Stay off Gobabis land, CEO warns

22 January 2019 | Local News

The Gobabis municipality has warned people against the illegal occupation of land, saying that those found guilty of such an offence would be punished severely.

The municipality's chief executive officer, Ignatius Thudinyane, issued the warning during an interview with Nampa on Friday.

He said the local authority was struggling to curtail a sudden surge in unlawful occupation, especially in informal areas.

“People are seen clearing land on which they erect corrugated-iron structures for houses almost on a daily basis,” he said.

The situation is worse in the Canaan C Informal settlement, where such unlawful occupation has become the norm, the CEO said.

Thudinyane said the local authority lost a lot of revenue through these illegal acts, as such land could have been sold for profit.

“We will not allow lawlessness to prevail in an environment where laws and regulations are in place. Those guilty of this practice are being dealt with and we will continue doing so until law and order is restored,” he said.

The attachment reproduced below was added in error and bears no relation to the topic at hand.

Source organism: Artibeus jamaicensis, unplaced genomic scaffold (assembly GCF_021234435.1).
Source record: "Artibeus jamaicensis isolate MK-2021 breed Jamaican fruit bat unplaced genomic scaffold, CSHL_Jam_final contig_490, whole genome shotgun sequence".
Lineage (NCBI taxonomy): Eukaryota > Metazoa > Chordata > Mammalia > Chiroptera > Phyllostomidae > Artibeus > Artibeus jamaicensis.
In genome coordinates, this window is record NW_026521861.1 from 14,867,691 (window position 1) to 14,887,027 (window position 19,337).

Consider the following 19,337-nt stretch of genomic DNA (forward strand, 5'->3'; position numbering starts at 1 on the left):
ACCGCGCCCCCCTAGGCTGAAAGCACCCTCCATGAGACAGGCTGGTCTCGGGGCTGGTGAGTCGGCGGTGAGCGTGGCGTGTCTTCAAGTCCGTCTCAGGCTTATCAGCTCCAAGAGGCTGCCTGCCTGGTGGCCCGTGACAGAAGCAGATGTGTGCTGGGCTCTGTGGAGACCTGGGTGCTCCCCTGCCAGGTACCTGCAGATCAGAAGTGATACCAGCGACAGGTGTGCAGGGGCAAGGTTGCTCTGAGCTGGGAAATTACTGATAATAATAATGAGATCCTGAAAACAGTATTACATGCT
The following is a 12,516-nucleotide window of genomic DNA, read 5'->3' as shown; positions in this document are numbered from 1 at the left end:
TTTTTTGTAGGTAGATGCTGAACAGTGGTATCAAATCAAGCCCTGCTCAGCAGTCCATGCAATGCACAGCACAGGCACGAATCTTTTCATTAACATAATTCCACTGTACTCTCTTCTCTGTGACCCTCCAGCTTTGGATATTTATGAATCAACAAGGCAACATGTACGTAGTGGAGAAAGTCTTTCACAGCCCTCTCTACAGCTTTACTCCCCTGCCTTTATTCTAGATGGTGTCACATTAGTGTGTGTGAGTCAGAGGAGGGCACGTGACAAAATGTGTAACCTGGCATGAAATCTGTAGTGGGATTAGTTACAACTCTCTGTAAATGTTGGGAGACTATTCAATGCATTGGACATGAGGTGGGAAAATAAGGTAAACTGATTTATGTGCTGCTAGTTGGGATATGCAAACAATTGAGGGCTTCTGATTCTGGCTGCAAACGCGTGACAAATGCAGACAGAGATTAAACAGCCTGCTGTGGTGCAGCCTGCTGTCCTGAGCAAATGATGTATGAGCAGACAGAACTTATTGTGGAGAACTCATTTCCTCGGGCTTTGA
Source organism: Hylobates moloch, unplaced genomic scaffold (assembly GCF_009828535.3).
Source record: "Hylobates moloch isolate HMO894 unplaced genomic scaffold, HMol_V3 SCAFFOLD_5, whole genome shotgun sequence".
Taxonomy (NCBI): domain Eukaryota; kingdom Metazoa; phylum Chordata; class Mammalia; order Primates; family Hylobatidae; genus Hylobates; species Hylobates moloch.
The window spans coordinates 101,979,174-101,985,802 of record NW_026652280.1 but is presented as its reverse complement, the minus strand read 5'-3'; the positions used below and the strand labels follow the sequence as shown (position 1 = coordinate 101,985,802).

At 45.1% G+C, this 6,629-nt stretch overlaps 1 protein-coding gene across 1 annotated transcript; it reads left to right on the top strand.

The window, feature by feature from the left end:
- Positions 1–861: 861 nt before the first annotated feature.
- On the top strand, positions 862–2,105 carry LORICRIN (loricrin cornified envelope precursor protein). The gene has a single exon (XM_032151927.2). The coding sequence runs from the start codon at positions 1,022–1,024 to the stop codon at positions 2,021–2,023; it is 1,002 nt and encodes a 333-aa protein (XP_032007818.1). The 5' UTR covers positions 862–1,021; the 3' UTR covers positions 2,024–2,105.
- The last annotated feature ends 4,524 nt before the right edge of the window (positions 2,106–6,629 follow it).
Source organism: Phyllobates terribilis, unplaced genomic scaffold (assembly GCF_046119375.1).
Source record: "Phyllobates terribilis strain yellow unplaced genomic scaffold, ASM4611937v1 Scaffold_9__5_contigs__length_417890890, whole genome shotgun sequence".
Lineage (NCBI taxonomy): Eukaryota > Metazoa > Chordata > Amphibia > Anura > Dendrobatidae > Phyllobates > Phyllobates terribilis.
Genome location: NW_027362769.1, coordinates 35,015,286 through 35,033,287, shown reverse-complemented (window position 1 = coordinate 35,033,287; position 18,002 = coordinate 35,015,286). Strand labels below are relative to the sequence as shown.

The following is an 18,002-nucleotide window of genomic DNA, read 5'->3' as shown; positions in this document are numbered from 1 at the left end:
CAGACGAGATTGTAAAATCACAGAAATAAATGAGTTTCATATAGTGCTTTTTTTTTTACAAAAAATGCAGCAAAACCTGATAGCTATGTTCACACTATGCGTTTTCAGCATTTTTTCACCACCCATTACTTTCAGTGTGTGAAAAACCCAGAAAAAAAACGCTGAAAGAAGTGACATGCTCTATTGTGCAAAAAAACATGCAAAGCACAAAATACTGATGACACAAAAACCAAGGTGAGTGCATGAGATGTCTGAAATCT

Another worrying trend at Canaan C has been a rise in people with houses in more affluent residential areas demarcating land here and erecting structures which are then leased to the poor.

Others use it to operate shebeens, with the community living around these structures exposed to noise pollution while the better-off retreat to their own homes in town and elsewhere, Nampa was informed. People from as far as Windhoek and other major towns are reportedly flocking to Gobabis to set up these illegal structures, Thudinyane said.

The CEO said land in the informal areas is meant for the unemployed or those with meagre incomes for residential purposes, cautioning against it being leased.

“We are aware of this practice. Gobabis cannot become a haven for every person to just grab land and do as he pleases; there are laws in place that need to be adhered to,” he said.

Thudinyane added that the municipality had since September 2018 started removing illegal settlers, especially those that have exceeded the town boundaries.

“At the moment we want to prevent new shacks from being built unlawfully on municipal land, while we deal with those that have been occupying the land illegally for years,” he said.

The CEO said the lure of better employment prospects for locals have been a drawcard for many to settle in Gobabis, where they end up in informal settlements when such opportunities fail to materialise.